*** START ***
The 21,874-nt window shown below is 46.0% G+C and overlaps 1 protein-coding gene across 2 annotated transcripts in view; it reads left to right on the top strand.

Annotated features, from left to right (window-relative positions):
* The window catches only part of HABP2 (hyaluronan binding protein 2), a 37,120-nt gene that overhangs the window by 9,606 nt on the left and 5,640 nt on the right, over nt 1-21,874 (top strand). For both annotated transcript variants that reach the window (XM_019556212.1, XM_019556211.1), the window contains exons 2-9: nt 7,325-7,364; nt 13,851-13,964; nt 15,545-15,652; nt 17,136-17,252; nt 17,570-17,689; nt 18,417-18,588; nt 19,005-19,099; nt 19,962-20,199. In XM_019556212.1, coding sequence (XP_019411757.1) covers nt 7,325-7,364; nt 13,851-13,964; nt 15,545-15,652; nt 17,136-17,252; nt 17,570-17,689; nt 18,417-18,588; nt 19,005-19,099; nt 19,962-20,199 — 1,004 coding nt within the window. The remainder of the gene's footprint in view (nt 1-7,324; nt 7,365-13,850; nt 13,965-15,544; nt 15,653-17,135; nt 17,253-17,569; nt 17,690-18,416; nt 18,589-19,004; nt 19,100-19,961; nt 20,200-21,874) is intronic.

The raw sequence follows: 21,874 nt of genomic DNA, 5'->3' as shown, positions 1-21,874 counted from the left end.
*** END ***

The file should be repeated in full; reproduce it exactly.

The 21,874-nt window shown below is 46.0% G+C and overlaps 1 protein-coding gene across 2 annotated transcripts in view; it reads left to right on the top strand.

Annotated features, from left to right (window-relative positions):
* The window catches only part of HABP2 (hyaluronan binding protein 2), a 37,120-nt gene that overhangs the window by 9,606 nt on the left and 5,640 nt on the right, over nt 1-21,874 (top strand). For both annotated transcript variants that reach the window (XM_019556212.1, XM_019556211.1), the window contains exons 2-9: nt 7,325-7,364; nt 13,851-13,964; nt 15,545-15,652; nt 17,136-17,252; nt 17,570-17,689; nt 18,417-18,588; nt 19,005-19,099; nt 19,962-20,199. In XM_019556212.1, coding sequence (XP_019411757.1) covers nt 7,325-7,364; nt 13,851-13,964; nt 15,545-15,652; nt 17,136-17,252; nt 17,570-17,689; nt 18,417-18,588; nt 19,005-19,099; nt 19,962-20,199 — 1,004 coding nt within the window. The remainder of the gene's footprint in view (nt 1-7,324; nt 7,365-13,850; nt 13,965-15,544; nt 15,653-17,135; nt 17,253-17,569; nt 17,690-18,416; nt 18,589-19,004; nt 19,100-19,961; nt 20,200-21,874) is intronic.

The raw sequence follows: 21,874 nt of genomic DNA, 5'->3' as shown, positions 1-21,874 counted from the left end.